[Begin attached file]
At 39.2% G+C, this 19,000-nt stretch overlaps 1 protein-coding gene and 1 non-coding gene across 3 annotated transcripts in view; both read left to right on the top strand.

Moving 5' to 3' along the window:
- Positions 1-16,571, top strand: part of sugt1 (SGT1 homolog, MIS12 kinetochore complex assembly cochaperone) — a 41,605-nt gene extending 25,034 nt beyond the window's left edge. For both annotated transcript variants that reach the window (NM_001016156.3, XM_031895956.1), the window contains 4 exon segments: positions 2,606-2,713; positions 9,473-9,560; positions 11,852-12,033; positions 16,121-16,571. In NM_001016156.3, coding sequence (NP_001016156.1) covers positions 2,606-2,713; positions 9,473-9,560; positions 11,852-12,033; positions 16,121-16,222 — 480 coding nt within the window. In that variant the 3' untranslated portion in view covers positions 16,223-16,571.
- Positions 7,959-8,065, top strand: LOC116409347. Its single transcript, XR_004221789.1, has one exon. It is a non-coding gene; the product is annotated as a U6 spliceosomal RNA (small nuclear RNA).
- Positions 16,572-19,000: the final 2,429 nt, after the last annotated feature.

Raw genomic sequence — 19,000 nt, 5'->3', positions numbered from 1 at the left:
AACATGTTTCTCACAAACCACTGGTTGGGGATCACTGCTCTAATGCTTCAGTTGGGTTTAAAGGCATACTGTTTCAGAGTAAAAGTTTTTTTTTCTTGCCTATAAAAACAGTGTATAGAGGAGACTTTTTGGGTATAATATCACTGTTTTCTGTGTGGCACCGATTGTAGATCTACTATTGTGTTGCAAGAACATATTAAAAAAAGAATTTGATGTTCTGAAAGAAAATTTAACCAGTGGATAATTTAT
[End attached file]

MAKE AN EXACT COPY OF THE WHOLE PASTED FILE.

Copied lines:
At 39.2% G+C, this 19,000-nt stretch overlaps 1 protein-coding gene and 1 non-coding gene across 3 annotated transcripts in view; both read left to right on the top strand.

Moving 5' to 3' along the window:
- Positions 1-16,571, top strand: part of sugt1 (SGT1 homolog, MIS12 kinetochore complex assembly cochaperone) — a 41,605-nt gene extending 25,034 nt beyond the window's left edge. For both annotated transcript variants that reach the window (NM_001016156.3, XM_031895956.1), the window contains 4 exon segments: positions 2,606-2,713; positions 9,473-9,560; positions 11,852-12,033; positions 16,121-16,571. In NM_001016156.3, coding sequence (NP_001016156.1) covers positions 2,606-2,713; positions 9,473-9,560; positions 11,852-12,033; positions 16,121-16,222 — 480 coding nt within the window. In that variant the 3' untranslated portion in view covers positions 16,223-16,571.
- Positions 7,959-8,065, top strand: LOC116409347. Its single transcript, XR_004221789.1, has one exon. It is a non-coding gene; the product is annotated as a U6 spliceosomal RNA (small nuclear RNA).
- Positions 16,572-19,000: the final 2,429 nt, after the last annotated feature.

Raw genomic sequence — 19,000 nt, 5'->3', positions numbered from 1 at the left:
AACATGTTTCTCACAAACCACTGGTTGGGGATCACTGCTCTAATGCTTCAGTTGGGTTTAAAGGCATACTGTTTCAGAGTAAAAGTTTTTTTTTCTTGCCTATAAAAACAGTGTATAGAGGAGACTTTTTGGGTATAATATCACTGTTTTCTGTGTGGCACCGATTGTAGATCTACTATTGTGTTGCAAGAACATATTAAAAAAAGAATTTGATGTTCTGAAAGAAAATTTAACCAGTGGATAATTTAT